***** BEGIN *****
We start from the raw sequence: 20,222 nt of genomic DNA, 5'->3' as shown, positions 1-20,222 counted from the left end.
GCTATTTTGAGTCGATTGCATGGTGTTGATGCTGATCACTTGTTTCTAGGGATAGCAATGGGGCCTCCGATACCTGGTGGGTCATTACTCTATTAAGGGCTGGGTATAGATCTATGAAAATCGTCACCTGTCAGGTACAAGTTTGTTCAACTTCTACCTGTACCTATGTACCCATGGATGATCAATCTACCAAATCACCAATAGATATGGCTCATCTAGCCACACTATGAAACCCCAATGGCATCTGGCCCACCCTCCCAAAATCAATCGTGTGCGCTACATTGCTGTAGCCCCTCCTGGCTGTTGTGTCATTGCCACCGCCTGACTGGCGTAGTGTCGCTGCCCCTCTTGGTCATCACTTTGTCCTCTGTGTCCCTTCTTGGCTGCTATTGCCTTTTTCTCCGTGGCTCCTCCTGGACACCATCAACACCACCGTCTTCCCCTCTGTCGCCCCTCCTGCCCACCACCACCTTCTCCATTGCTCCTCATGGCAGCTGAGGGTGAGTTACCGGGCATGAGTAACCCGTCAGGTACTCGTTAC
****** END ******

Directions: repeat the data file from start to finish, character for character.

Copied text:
We start from the raw sequence: 20,222 nt of genomic DNA, 5'->3' as shown, positions 1-20,222 counted from the left end.
GCTATTTTGAGTCGATTGCATGGTGTTGATGCTGATCACTTGTTTCTAGGGATAGCAATGGGGCCTCCGATACCTGGTGGGTCATTACTCTATTAAGGGCTGGGTATAGATCTATGAAAATCGTCACCTGTCAGGTACAAGTTTGTTCAACTTCTACCTGTACCTATGTACCCATGGATGATCAATCTACCAAATCACCAATAGATATGGCTCATCTAGCCACACTATGAAACCCCAATGGCATCTGGCCCACCCTCCCAAAATCAATCGTGTGCGCTACATTGCTGTAGCCCCTCCTGGCTGTTGTGTCATTGCCACCGCCTGACTGGCGTAGTGTCGCTGCCCCTCTTGGTCATCACTTTGTCCTCTGTGTCCCTTCTTGGCTGCTATTGCCTTTTTCTCCGTGGCTCCTCCTGGACACCATCAACACCACCGTCTTCCCCTCTGTCGCCCCTCCTGCCCACCACCACCTTCTCCATTGCTCCTCATGGCAGCTGAGGGTGAGTTACCGGGCATGAGTAACCCGTCAGGTACTCGTTAC